And that led to another question: Is Grisham a Southern author? Because A Time to Kill and Sycamore Row are Southern books, but he’s only set a handful of books in the South. He told me he set The Firm in Memphis because he’d never spent time in any other big city when the book was written, but it could have been set anywhere. The Summons moves between UVA and Mississippi. A Painted House is a fictionalized memoir of his childhood in Arkansas. He doesn’t believe that his books would have as broad an appeal if they were all set in the South, and he also likes researching and learning about new places. D.C. is a favorite. Still, he said, when he writes about the South, “it’s effortless, it’s natural.”

I asked him what he thought had changed in the South since A Time to Kill came out. I was half-expecting a political treatise on the rise of the Southern city. Atlanta, Nashville, Asheville, heck even Greenville and Chattanooga have grown tremendously in the past two decades. Or a reflection on his life in politics, from country hand-to-hand combat to the global strategy of national races. But that’s not where he went.

“One reason there are so many writers who come from the South is because there’s been so much misery, so much conflict, so much injustice. Any time you have such a tortured setting, it produces great stories,” he said. “How has the South changed in 25 years?… [he sighs and leans back in his chair] Let’s start with the issue of race. Obviously a lot of things have changed for the better. There’s far more tolerance now, far more acceptance of each other between the two races, but still so much of it is segregated and probably always will be.”

And as he talks, I can hear Jake Brigance talking. A small town lawyer from the Deep South wrestling with the legacy of patriarchy and slavery but unwilling to throw away the good with the bad, hanging on to the sense of righteousness and toughness that made his people strong.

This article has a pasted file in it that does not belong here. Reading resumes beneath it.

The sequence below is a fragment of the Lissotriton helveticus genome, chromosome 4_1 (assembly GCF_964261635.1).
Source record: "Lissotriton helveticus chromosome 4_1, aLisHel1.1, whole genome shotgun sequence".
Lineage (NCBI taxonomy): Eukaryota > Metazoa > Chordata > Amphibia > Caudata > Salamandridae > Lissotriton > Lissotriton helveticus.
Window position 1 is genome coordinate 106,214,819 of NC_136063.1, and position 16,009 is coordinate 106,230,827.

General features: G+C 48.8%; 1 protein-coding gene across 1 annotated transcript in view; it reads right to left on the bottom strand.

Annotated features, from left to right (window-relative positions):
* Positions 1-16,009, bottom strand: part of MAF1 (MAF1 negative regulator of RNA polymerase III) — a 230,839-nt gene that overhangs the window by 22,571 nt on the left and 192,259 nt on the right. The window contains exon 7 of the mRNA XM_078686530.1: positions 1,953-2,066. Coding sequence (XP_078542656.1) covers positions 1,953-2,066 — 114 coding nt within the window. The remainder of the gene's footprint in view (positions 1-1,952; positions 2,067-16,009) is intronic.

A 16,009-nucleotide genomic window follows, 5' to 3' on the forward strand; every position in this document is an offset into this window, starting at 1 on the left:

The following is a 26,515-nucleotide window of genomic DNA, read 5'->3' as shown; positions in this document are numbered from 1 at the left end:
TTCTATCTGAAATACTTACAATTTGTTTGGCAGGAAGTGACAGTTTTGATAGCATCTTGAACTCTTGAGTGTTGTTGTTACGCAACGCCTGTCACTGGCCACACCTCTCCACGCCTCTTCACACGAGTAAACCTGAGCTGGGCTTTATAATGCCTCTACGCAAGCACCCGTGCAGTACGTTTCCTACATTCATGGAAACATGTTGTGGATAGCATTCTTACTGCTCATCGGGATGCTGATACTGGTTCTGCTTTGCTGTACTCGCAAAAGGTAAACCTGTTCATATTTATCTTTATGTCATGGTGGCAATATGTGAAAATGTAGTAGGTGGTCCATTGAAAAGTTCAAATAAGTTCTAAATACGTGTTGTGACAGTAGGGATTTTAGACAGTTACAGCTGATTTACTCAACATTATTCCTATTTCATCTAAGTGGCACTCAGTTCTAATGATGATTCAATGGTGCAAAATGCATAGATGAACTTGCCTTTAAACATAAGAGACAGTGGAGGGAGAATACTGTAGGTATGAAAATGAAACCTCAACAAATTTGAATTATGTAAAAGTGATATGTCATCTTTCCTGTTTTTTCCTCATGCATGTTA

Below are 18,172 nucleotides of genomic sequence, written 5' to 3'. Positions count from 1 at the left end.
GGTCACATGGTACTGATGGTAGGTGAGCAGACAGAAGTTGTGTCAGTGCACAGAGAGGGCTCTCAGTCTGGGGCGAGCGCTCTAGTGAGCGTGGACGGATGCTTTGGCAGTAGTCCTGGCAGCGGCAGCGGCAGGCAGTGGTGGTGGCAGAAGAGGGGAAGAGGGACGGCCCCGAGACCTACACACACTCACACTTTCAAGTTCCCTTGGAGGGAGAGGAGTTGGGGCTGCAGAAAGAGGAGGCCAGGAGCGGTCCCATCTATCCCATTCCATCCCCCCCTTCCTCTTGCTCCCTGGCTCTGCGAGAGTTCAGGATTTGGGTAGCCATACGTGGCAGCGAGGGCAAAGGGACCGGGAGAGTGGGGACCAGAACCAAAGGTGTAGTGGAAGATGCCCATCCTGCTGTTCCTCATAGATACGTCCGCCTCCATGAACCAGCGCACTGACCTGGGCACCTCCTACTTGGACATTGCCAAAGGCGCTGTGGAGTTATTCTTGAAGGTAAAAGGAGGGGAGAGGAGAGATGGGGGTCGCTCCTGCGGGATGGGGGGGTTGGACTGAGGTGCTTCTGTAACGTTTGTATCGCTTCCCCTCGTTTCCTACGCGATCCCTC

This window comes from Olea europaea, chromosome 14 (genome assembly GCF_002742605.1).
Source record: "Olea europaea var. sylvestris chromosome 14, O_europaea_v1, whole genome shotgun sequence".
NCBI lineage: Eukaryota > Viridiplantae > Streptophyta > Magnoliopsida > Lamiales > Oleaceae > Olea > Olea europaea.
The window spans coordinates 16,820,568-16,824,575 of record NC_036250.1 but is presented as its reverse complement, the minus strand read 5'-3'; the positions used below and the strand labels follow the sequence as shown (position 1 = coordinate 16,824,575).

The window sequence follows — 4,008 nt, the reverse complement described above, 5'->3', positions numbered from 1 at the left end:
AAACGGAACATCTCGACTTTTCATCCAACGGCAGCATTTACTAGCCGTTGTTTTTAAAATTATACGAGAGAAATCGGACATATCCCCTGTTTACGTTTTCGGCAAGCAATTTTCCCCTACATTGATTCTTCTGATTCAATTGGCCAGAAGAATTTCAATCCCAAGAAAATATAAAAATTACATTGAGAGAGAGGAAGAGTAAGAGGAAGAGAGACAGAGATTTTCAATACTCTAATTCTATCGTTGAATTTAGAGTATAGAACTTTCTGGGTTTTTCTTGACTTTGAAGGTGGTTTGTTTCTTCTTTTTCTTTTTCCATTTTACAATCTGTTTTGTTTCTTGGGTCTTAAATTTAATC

I can also hear John Grisham, the political donor and the philanthropist. Schools really get him going. He talks about Tupelo preserving the only well-integrated public school system in his home state and bemoans the re-segregation of the region.

“In many many areas of the Deep South you have two school systems. You have the white academy where all the white kids go and you have the public school which is 90 percent black and the white kids who can’t afford to go to the academy,” he said. “You’ve got kids who grow up in white schools and live in white neighborhoods go off to predominantly white universities, join all white fraternities and sororities, and grow up with Fox News and Rush Limbaugh and grow up hard core to the right and they’re pretty intolerant. That’s not unusual.”

We were beginning to run out of time, so I asked him if he’d enjoyed all the attention the coincidence of the play and the sequel had brought him over the past month or so.

“In writing Sycamore Row at times I felt like I was sitting down with old friends for dinner. Having a drink with Jake and Harry Rex again after a long hiatus. Truthfully, that’s already past. I’m thinking about the next book,” he said. “I guess I don’t reflect that much. In truth, I have a hyperactive imagination and I’m always thinking about the next story. I’m not panicking yet, but January 1 will be here before you know it and I want to have a really good story.”